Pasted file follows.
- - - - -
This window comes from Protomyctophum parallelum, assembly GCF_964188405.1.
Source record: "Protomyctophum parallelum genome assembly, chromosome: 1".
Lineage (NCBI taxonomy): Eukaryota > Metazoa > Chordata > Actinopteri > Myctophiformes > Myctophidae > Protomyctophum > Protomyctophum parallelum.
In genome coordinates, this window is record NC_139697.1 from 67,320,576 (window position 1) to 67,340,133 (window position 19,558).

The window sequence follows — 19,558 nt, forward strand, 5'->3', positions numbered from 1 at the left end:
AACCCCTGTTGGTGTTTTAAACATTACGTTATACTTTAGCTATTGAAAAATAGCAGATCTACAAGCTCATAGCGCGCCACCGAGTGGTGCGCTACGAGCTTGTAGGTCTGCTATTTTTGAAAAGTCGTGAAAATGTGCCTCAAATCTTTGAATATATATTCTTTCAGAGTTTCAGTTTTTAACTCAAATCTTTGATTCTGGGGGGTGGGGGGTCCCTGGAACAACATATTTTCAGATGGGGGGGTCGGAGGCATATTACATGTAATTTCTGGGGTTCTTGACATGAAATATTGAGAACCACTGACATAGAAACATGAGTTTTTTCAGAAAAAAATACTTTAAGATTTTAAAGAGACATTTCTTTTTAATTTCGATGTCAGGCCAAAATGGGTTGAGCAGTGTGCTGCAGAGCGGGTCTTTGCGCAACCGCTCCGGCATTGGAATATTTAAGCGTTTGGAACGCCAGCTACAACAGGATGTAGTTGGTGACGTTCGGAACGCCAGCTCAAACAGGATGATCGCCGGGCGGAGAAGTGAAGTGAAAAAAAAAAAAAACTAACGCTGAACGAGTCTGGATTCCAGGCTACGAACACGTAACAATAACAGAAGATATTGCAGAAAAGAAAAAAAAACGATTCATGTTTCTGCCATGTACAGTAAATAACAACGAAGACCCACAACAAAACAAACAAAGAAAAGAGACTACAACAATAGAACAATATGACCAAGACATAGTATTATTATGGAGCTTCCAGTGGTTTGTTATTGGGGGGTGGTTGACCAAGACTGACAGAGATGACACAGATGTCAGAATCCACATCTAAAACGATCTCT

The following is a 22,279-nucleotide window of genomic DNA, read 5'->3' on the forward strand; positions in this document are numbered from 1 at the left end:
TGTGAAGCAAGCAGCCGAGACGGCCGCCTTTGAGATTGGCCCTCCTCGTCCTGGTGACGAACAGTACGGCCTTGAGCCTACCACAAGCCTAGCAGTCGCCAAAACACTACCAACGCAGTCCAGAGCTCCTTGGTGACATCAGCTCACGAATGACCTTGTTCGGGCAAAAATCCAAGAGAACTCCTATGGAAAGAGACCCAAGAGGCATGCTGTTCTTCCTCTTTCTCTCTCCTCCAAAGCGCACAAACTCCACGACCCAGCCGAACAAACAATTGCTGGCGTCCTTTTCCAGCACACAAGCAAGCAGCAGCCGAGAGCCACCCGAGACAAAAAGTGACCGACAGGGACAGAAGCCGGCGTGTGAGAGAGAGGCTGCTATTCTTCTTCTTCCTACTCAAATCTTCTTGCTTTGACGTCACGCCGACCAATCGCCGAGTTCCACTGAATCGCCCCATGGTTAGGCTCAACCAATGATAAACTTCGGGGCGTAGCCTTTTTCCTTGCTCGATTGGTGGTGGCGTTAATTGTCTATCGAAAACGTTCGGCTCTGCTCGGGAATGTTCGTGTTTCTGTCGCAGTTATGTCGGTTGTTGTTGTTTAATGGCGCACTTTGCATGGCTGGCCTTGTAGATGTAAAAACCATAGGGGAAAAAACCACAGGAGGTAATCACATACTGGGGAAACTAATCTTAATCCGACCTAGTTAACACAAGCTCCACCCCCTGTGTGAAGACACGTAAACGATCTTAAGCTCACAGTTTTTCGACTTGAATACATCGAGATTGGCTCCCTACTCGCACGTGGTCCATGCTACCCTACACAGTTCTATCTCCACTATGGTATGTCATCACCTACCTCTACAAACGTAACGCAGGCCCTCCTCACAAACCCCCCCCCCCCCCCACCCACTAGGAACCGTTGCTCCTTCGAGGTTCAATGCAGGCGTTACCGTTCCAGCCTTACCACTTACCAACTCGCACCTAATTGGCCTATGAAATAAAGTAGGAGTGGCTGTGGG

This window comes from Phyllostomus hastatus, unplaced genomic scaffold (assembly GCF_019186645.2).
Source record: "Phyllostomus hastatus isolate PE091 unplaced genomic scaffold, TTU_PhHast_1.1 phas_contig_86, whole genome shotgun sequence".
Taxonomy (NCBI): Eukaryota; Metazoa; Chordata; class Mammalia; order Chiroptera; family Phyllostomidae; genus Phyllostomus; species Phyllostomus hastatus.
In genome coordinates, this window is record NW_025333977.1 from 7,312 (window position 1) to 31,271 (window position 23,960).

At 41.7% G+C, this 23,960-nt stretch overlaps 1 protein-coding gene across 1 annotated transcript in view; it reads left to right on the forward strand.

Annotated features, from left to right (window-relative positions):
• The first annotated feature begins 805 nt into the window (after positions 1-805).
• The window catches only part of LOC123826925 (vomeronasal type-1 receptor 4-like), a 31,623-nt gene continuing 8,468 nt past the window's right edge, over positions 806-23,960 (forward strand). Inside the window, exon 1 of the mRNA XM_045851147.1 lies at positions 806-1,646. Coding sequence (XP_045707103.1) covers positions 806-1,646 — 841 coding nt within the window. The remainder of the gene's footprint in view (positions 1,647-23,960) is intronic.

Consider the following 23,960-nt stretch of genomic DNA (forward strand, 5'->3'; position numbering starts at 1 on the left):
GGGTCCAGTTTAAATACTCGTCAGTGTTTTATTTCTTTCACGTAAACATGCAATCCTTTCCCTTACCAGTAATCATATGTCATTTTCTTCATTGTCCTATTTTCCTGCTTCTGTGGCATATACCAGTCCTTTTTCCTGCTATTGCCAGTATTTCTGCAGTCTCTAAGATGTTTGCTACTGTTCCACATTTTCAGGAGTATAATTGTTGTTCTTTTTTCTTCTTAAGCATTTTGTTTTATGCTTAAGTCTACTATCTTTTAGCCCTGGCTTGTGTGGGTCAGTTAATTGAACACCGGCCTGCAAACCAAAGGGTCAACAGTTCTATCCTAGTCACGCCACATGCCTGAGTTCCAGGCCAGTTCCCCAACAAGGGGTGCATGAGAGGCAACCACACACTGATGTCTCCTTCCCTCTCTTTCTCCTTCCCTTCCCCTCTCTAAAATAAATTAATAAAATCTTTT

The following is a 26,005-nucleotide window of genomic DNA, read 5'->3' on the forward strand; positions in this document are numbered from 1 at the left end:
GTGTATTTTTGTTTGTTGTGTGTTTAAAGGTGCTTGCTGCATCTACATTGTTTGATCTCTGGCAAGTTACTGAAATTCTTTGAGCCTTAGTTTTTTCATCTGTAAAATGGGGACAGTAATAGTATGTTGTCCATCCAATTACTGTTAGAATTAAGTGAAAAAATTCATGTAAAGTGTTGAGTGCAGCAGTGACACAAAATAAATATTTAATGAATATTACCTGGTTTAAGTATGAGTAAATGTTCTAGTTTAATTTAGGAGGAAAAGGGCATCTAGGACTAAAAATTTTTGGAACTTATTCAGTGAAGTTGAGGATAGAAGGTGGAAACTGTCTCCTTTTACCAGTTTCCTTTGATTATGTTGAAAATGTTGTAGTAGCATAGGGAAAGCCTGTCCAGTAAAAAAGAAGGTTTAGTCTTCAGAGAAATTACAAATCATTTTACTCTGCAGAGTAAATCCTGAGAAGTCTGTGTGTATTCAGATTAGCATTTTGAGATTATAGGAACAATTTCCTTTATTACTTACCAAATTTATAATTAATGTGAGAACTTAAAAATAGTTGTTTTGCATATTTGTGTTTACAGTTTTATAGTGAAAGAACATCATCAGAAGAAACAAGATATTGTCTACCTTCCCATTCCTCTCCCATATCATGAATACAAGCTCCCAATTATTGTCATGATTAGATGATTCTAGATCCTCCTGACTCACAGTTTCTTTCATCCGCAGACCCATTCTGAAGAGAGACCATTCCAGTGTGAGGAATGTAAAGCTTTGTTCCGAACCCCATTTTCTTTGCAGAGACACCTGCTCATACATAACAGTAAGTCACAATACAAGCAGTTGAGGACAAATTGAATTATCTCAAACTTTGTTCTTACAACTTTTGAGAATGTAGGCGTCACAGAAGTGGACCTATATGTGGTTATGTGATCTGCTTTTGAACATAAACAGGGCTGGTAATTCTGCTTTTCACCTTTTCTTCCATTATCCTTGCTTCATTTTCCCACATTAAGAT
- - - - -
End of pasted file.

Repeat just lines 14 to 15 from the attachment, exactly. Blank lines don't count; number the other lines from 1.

Annotated features, from left to right (window-relative positions):
• The first annotated feature begins 805 nt into the window (after positions 1-805).